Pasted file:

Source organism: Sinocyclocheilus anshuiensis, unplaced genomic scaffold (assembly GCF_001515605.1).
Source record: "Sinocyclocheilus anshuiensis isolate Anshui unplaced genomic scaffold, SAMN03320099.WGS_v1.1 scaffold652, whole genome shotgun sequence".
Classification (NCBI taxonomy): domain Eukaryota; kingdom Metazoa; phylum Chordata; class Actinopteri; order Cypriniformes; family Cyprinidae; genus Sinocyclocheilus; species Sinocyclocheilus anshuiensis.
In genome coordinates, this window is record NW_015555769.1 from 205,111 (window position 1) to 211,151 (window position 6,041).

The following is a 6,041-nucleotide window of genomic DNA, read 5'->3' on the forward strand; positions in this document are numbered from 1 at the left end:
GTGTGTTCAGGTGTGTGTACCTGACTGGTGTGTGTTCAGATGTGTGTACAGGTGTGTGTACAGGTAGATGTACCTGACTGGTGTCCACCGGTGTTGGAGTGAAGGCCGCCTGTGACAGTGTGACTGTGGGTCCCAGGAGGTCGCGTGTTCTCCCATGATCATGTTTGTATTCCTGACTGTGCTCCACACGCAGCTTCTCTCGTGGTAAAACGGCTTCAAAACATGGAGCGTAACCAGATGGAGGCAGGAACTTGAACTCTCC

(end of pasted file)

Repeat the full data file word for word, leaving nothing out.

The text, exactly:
Source organism: Sinocyclocheilus anshuiensis, unplaced genomic scaffold (assembly GCF_001515605.1).
Source record: "Sinocyclocheilus anshuiensis isolate Anshui unplaced genomic scaffold, SAMN03320099.WGS_v1.1 scaffold652, whole genome shotgun sequence".
Classification (NCBI taxonomy): domain Eukaryota; kingdom Metazoa; phylum Chordata; class Actinopteri; order Cypriniformes; family Cyprinidae; genus Sinocyclocheilus; species Sinocyclocheilus anshuiensis.
In genome coordinates, this window is record NW_015555769.1 from 205,111 (window position 1) to 211,151 (window position 6,041).

The following is a 6,041-nucleotide window of genomic DNA, read 5'->3' on the forward strand; positions in this document are numbered from 1 at the left end:
GTGTGTTCAGGTGTGTGTACCTGACTGGTGTGTGTTCAGATGTGTGTACAGGTGTGTGTACAGGTAGATGTACCTGACTGGTGTCCACCGGTGTTGGAGTGAAGGCCGCCTGTGACAGTGTGACTGTGGGTCCCAGGAGGTCGCGTGTTCTCCCATGATCATGTTTGTATTCCTGACTGTGCTCCACACGCAGCTTCTCTCGTGGTAAAACGGCTTCAAAACATGGAGCGTAACCAGATGGAGGCAGGAACTTGAACTCTCC